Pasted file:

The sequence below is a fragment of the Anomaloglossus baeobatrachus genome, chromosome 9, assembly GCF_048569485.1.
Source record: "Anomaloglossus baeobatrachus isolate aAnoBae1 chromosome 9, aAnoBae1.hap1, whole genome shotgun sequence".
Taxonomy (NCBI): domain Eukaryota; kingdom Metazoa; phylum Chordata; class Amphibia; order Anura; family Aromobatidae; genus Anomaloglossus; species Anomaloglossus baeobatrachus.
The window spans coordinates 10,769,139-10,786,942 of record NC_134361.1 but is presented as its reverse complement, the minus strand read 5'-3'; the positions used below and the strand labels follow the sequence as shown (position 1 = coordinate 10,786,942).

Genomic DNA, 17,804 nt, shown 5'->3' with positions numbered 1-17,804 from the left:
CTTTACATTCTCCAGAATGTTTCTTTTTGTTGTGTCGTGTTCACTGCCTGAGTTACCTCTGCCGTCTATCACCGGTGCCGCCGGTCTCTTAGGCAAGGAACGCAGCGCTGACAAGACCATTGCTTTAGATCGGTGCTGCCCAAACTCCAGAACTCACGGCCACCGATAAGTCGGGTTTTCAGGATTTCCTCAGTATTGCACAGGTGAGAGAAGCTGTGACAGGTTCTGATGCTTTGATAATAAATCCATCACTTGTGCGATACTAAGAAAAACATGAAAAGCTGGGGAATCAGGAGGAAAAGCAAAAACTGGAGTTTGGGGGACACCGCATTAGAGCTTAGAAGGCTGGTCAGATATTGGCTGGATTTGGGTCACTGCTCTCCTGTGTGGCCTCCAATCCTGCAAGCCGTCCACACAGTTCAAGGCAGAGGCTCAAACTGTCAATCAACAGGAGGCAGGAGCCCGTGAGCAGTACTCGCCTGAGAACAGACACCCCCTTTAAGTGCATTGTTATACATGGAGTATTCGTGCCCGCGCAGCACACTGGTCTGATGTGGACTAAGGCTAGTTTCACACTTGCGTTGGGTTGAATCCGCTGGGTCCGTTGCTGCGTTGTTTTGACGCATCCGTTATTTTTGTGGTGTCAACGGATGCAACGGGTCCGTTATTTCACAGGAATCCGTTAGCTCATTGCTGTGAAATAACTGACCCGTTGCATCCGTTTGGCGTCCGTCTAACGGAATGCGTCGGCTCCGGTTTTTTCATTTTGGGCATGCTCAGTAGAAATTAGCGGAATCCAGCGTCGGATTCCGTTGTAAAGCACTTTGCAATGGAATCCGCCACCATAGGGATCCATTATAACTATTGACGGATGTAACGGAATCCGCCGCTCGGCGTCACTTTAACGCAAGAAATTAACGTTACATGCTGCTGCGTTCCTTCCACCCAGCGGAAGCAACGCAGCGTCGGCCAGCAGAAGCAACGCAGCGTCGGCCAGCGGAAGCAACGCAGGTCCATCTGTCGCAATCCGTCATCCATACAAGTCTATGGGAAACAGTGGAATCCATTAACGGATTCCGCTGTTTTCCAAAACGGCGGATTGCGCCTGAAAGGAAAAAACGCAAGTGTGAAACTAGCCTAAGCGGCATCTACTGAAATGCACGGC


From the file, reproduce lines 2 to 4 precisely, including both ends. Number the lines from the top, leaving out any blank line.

Source record: "Anomaloglossus baeobatrachus isolate aAnoBae1 chromosome 9, aAnoBae1.hap1, whole genome shotgun sequence".
Taxonomy (NCBI): domain Eukaryota; kingdom Metazoa; phylum Chordata; class Amphibia; order Anura; family Aromobatidae; genus Anomaloglossus; species Anomaloglossus baeobatrachus.
The window spans coordinates 10,769,139-10,786,942 of record NC_134361.1 but is presented as its reverse complement, the minus strand read 5'-3'; the positions used below and the strand labels follow the sequence as shown (position 1 = coordinate 10,786,942).